COVID-19 Testing Expenses Don’t Slow GCC, Westminster Athletics
GROVE CITY, Pa. – On a late February afternoon, Grove City College director of athletics Todd Gibson breasted a sigh of relief. All of the school’s student-athletes and coaches had tested negative for COVID-19, quickly learning their results using antigen tests.
The majority of the school’s sports will occur during March, the result of a cancelled fall season for all NCAA Division III schools because of the coronavirus pandemic. Grove City College has recorded 725 results, between antigen and PCR tests. The PCR test follows a positive antigen test. An antigen test costs about $60, Gibson says, while the standard PCR test is $100.
Beginning March 1, football players and staff are being tested three times a week – accounting for another 330 tests per week. Gibson says those antigen tests are only $5 per test. Not only the testing, but all the disinfecting and other COVID-19 related precautions account for 20% to 25% of the school’s athletic budget, Gibson says. Six athletic staff members are trained to handle the testing, which runs from 9 a.m. to 1 p.m., Monday, Wednesday and Friday, along with two nurses paid hourly.
Grove City has nearly 500 student-athletes, comprising nearly a quarter of the campus population. There are 45 people on the school’s athletic staff.
“I’m thankful that we have a president that has said from Day One of this, ‘We’re going to figure out how we can play, and we’re going to figure out how we can afford it,’” Gibson says.
Such increases for an unprepared athletic department would usually mean cuts, but that is not the case at Grove City or Westminster College in New Wilmington, Pa. Westminster’s director of athletics, James Dafler, says half of students on this campus participate in the school’s 20-plus sports programs, but was never there a discussion about cutting any programs.
The COVID-19 testing and essentials are covered under a special campus-wide budget, only impacting less than 5% of the Westminster athletic budget. Dafler says he has a “tremendous” athletic training staff, finding they could obtain PCR tests for $50 where others have paid $100.
“I think it has been very helpful for the entire campus,” Dafler says “It’s not necessarily again impacting our budget because we weren’t paying for those tests, but the college was paying.”
Both Grove City and Westminster are NCAA Division III institutions. According to the NCAA, 135 Division III schools supported football in 2019, with student athletes accounting for 27% of the student body. Schools spent an average of $9,193 per student-athlete and 51% of the total expenditures spent on salaries, benefits and severances. The median total expenses of Division III schools with football in 2019 was $4,344,742, while the median generated revenue was $3,769,619.
Generated revenues – a figure that includes ticket sales, NCAA and conference distribution, contributions from alumni and others, along with concessions and other entities – did not exceed expenses for any school in 2019. That figure did not include allocated revenue of student activity fees, direct governmental and direct and indirect institutional support.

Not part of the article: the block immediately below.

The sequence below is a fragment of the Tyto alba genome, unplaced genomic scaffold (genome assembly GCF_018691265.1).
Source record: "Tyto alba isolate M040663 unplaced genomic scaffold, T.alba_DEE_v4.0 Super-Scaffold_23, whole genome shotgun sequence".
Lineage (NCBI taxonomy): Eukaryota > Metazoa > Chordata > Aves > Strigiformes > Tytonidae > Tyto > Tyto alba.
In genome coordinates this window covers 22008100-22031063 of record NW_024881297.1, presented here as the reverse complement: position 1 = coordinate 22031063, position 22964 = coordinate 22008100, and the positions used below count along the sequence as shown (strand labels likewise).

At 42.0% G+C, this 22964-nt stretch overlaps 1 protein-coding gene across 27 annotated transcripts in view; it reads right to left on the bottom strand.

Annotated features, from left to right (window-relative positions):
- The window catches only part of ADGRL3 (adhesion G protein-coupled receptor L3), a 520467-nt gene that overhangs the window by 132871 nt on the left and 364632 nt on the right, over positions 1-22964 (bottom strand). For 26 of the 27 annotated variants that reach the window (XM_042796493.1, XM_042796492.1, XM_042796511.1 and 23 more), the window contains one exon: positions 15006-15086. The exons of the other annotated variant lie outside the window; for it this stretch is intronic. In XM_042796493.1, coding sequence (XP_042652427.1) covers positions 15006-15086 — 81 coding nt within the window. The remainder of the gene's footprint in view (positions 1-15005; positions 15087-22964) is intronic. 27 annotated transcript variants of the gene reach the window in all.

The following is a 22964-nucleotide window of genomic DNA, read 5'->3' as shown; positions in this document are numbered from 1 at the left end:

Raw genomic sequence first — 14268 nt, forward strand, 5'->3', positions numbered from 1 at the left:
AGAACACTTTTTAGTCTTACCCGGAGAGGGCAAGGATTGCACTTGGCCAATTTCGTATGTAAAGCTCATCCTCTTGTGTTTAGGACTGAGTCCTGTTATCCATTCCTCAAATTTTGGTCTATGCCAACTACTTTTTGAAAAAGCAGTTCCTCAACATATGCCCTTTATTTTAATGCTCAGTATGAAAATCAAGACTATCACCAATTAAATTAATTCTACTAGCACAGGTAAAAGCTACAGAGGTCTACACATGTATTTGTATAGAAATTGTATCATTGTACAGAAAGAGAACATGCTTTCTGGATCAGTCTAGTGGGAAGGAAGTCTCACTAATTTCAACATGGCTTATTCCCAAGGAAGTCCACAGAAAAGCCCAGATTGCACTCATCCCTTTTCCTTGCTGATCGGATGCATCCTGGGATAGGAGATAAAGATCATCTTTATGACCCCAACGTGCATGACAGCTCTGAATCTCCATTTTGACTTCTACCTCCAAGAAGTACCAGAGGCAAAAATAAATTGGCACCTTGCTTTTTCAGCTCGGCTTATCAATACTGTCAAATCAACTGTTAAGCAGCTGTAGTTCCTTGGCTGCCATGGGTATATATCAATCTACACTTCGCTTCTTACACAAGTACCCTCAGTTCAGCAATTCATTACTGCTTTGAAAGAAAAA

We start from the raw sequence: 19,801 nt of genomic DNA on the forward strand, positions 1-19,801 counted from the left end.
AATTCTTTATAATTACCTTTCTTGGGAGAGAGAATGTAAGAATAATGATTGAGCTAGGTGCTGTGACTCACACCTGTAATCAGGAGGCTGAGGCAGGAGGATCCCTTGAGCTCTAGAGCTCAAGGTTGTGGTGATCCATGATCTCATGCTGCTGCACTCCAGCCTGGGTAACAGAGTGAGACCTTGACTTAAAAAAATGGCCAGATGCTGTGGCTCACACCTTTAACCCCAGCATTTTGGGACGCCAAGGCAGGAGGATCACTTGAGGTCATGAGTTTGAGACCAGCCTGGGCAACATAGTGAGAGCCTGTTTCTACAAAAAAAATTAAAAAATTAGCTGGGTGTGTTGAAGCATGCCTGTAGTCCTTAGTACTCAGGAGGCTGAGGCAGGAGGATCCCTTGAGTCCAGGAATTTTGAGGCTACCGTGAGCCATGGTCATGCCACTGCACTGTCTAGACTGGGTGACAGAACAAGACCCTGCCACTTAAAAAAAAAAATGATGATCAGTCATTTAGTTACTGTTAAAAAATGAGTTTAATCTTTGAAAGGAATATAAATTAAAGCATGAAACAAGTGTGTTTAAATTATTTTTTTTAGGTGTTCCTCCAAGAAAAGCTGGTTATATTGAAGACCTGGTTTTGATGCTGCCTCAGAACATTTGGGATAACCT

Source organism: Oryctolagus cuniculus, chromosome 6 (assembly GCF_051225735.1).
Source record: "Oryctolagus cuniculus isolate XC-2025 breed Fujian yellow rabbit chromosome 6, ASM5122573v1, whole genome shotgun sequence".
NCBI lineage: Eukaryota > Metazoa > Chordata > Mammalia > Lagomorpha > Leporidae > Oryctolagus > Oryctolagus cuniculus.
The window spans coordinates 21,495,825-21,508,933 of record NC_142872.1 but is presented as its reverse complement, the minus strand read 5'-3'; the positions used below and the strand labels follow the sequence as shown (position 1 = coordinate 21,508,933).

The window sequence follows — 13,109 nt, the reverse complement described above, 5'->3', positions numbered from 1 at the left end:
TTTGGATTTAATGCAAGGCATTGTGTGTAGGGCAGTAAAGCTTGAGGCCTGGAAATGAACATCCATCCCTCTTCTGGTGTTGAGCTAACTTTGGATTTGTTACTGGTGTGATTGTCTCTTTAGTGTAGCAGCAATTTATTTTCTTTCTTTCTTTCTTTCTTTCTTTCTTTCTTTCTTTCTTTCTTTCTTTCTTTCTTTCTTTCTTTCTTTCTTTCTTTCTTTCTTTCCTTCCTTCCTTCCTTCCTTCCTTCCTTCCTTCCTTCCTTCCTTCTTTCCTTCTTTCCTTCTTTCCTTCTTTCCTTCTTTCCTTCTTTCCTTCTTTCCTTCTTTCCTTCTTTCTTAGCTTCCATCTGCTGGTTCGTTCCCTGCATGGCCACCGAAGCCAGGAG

The cost to attend Westminster is $37,675, including a $600 activity fee. That increases for next school year to $38,230.00, including the aforementioned fee. Grove City’s tuition is $29,990. Those costs are before financial aid.
Gibson says Grove City athletics do not have corporate sponsorship, but the department works with several vendors and companies.
“We’re trying to be as careful as we can with the budget, being good stewards of our money, but we are operating as close to business as usual,” Gibson says.
At Grove City, 95% of the 2020 graduates are employed, in graduate school or serving others, according to the schools’ Office of Career Services. The school’s admissions have grown this past year. If admissions decline, it would mean less revenue; a 10% decline would decrease university revenue by around $300,000.
Gibson says Division III schools have seen a bigger influx of students coming to play athletics at their schools. Top-level schools haven’t had time to evaluate incoming players for the 2021 class, he says, and are not looking to take chances on unknown talent.
“It’s been the richest it’s ever been because there’s just more good players that aren’t going to Division I schools,” he says.
Division III programs do not offer college scholarships to student-athletes, while those at the Division I and II levels do. Westminster was a Division II program at one time.
The Towering Titan organization, founded in 1976 to raise money for scholarships, now uses its funds for athletic expenses such as travel costs. The athletic department also raises money for necessities, such as football helmets, through golf outings, car washes and concession sales.
The football team roster has increased over the years from 90 to 140. “We can’t share helmets,” Dafler says.
There are 58 total people on the athletic staff with 19 full-time and 17 part-time employees, 16 graduate assistants and six volunteers.
Recent athletics projects at Westminster include the expansion of the football locker room, artificial turf for the baseball field, installation of a new softball field, the Huey Heritage Center inside the front lobby of Memorial Field House and the UPMC Athletic Complex, which houses the school’s soccer and lacrosse programs.
Dafler says all five of these projects cost in excess of $6 million, but the expenses were mostly covered by donors and corporate sponsors.
UPMC and Westminster agreed to a 10-year sponsorship of the athletic complex in October 2019.
Pictured at top: Westminster College director of athletics James Dafler says there was never any discussion about cutting sports programs because of the pandemic.
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